Archaeologists uncover pre-Christian temple in Norway

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posted on Mar, 18 2012 @ 10:24 AM
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reply to post by longjohnbritches
 


Hi. I'm "bashing" christianity.
Now you know where it's "comming" from. Me. In Chicago. I'm neither Marxist, nor a former supporter or resident of the USSR. I grew up here in Chicago. Born and raised in an evangelical christian home. I am an atheist and stand opposed to all organized religion. People can believe what they want, but it's their own private beliefs and should have no effect or bearing on society as a whole, and most importantly, not their government.
Your religious persecution complex may be helped if you sought psychiatric help.
Have a wonderful day.




posted on Mar, 18 2012 @ 10:30 AM
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reply to post by longjohnbritches
 


why is it talk of history is christain bashing?
while christians bash every thing non christian constantly?

Pagans were right to fear the church which by all accounts operates in a manner that couldn't be further from the christ's teachings as you can get
there is according to links led to in the OP some dispute about just whose teachings those actually were, which also explains why the pagans were afraid of the church born marauders...a borg like assimilation policy.

this thread is about Norse pagans running or hiding from an historically established christian invader...
remember the vikings?...many were christian..and marauders too
death rape and pillage was thier business
the conquestedors....hmmm ...pillage rape sack and murder.and and and BOOK BURNING!

It is true that stalinists killed 35 million christians in his day maybe more
But to be fair
The czar and his whole family were assasinated on the order of Jacob Shiff a zionist
His letter demanding the whole familly be assasinated too have surfaced

The pogroms in Russia were run by zionist jews..read Aleksandr Solzhenitsyn
en.wikipedia.org...
describes christian zionist in the US of which there are some 30 millions plus I think


As described in the Book of Revelation, there is an epic battle that will take place in Israel after it is reestablished — Armaggedon — in which it is prophesied that good will finally triumph over evil. However, in the process, two-thirds of the Jews in Israel die and the other third are converted to Christianity. Jesus then returns to Earth to rule for 1,000 years as king.

www.jewishvirtuallibrary.org...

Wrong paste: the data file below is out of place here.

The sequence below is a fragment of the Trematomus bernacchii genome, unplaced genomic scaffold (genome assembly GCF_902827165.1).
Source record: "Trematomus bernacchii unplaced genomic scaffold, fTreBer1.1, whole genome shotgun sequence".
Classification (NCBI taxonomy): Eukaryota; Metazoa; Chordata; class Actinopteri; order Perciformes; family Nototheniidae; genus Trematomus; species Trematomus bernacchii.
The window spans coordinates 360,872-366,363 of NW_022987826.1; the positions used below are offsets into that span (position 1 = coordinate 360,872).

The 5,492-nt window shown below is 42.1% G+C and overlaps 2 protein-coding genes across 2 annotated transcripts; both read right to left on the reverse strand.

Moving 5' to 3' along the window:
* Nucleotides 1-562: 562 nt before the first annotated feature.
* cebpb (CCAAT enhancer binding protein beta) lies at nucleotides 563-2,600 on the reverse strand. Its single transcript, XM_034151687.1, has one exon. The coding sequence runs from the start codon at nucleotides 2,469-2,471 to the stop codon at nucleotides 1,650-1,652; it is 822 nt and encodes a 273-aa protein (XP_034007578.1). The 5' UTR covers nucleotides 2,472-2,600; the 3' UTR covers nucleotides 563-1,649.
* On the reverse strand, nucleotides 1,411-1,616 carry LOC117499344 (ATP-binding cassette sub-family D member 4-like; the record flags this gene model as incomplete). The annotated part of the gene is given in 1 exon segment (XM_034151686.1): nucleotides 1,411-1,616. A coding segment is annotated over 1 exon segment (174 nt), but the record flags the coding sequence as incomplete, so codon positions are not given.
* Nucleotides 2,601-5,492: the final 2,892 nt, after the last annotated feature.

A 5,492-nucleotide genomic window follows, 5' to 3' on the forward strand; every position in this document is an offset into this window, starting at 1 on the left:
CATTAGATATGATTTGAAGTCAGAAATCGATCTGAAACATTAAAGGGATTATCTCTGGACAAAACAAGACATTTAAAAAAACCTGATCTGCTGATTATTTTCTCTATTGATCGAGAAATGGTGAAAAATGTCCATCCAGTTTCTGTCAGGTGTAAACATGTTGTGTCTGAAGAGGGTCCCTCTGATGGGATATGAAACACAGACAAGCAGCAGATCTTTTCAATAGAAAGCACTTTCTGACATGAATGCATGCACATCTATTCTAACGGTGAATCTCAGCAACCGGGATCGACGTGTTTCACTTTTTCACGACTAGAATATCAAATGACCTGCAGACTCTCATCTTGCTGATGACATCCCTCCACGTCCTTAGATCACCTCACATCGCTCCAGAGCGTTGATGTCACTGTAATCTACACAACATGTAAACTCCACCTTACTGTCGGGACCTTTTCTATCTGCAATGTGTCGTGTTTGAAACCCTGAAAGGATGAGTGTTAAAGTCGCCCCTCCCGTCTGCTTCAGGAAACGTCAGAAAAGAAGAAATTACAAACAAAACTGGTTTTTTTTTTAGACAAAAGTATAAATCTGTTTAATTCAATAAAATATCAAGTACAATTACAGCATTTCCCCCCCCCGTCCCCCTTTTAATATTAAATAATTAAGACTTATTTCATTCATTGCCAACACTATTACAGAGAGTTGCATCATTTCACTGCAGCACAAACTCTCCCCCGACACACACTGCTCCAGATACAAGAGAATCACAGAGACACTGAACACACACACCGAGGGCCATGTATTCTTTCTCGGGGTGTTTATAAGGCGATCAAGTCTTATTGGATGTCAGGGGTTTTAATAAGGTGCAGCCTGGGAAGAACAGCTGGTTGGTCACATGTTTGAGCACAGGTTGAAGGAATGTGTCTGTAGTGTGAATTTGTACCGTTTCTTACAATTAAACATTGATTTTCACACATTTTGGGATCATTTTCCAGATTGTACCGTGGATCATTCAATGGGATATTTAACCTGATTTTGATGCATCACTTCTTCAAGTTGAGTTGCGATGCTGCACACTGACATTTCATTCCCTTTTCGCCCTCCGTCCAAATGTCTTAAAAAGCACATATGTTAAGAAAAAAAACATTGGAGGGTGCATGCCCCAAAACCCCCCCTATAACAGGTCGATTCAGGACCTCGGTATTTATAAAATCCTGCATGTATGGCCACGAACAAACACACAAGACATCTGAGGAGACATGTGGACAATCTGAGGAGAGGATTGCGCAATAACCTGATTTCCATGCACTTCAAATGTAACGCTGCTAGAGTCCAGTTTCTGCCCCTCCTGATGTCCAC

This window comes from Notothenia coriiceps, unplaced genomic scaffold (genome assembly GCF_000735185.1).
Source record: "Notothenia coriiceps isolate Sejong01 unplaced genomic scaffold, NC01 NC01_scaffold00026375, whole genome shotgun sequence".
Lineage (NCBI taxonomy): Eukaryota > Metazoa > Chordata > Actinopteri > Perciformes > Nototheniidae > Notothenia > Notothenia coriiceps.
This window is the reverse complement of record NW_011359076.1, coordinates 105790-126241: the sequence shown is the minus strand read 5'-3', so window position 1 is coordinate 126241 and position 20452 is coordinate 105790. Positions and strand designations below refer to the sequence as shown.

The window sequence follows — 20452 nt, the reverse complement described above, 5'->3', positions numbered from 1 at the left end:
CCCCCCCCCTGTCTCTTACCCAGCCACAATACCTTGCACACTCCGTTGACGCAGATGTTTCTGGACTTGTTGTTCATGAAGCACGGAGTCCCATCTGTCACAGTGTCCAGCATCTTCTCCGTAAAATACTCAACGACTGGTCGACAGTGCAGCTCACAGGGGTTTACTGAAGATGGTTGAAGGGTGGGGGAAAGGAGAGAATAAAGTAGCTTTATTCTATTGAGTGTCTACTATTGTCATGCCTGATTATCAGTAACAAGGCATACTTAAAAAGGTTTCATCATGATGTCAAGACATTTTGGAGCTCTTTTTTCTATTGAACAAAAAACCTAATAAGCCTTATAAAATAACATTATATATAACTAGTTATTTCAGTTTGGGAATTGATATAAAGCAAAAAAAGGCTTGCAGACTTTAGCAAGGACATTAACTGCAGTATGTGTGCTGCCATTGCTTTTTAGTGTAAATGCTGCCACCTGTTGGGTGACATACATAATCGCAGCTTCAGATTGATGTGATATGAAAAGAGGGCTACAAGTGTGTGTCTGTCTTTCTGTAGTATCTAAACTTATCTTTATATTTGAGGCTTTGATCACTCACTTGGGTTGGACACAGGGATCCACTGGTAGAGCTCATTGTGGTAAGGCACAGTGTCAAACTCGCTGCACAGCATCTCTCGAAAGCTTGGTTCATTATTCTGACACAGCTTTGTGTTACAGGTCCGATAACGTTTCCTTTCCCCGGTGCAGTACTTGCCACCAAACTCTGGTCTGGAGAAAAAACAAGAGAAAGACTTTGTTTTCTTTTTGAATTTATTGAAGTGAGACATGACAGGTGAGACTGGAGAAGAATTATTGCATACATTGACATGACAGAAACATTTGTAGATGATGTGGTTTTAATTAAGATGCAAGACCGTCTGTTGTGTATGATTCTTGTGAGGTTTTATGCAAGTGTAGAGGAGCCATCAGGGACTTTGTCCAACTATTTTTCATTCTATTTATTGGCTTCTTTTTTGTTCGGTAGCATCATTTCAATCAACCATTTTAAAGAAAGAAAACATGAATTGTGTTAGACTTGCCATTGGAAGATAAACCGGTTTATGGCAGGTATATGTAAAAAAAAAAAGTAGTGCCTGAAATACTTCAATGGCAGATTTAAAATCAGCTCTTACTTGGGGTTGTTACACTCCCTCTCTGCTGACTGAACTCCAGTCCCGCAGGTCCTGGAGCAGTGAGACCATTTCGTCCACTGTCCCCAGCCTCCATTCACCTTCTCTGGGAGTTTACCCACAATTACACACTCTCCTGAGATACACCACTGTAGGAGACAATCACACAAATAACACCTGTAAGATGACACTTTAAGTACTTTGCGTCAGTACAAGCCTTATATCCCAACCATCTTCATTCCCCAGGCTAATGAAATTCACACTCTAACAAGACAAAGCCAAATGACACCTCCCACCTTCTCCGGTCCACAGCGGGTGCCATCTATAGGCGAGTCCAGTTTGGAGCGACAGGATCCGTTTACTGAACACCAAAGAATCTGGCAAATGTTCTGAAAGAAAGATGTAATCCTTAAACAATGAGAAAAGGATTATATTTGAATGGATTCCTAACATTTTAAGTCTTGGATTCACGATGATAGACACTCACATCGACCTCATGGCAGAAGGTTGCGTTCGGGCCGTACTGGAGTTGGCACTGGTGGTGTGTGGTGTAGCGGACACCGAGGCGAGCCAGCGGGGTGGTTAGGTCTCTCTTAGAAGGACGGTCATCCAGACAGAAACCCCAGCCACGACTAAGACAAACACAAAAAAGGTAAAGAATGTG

this belief might explain the slaughter of Christians in the CCCP by a small clique of opposing religionists...
fear of christians

so talk of history is one thing
christian bashing is another thing..it would make a good topic for a thread of its own would it not?
but ..it is not the topic of this thread

this thread is about NORSE MEN FROM NORWAY!

edit on 18-3-2012 by Danbones because: (no reason given)
edit on 18-3-2012 by Danbones because: (no reason given)



posted on Mar, 18 2012 @ 10:49 AM
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Originally posted by Danbones
reply to post by WhoKnows100
 


As I posted above it shows your statements may be may be a bit simplistic and are certainly generalizations.

obviously if they were afraid of the church it must have been their fault?
see my above post re the strving Vikings not being allowed to learn from the innuit by the priest
they were all sacrificed on the alter of ignorance

it is often said that as a society progresses, tyrants worm their way in and use sacrifice to keep the masses under contol..this is not nesessarily indicitive of their societies as a whole...

certainly the church BURNT many they found with esoteric knowledge or nice stuff (inquisition)or who were reoected by the people and threatened their monoploly on knowledge
remeber the Kathars?
the first man to translate the biblke into english? (killed by the church)

They say dna has shown that half the people on death row in the US are innocent
how about the armys use of soldiers as guinea pigs at nuclear bomb test sites
or the children dying of vaccinations..
or staved by speculation caused price increases..
the church is one of the biggest share holders in the world you know...

you have the religious wars in europe which killed millions over which kind of christian they were
you have the Irish killing them selves off over which form of christianity they are
you have the pope declaring himself above the kings of europe,,,the sun goes around the earth
they would kill over that remember...galileo...the navigators amoungst the norse would have feared that for sure
you have crusades
etc

the church as are many power structures are slaughter machines!




edit on 18-3-2012 by Danbones because: (no reason given)
edit on 18-3-2012 by Danbones because: (no reason given)
edit on 18-3-2012 by Danbones because: (no reason given)


Hi Dan,
Although what you say has truth to it. It is all just an evolution of religious power struggles since day one. Try to research the fact that Christianity is more like Paganism than it's Hebrew roots from whence it all began. Old Testament.
I have read alot about the Norse, Vikings. Thier logs and reports also the indepth arceological reports are the best sources.
Truly interesting and amazing stuff.
One report mentions a group that reached what would now be the Canadian coast.
It was at the mouth of a river where they met what they called the Scralings (sp)
They got along fine at the camp the first day but the Europeans let the natives have some milk with thier chow.
The next morning the arrows were flying like a rain of pee.
The natives were retaliating for what they thought was intentional poisoning.
Although it wasn't. They were just lactose intolorant.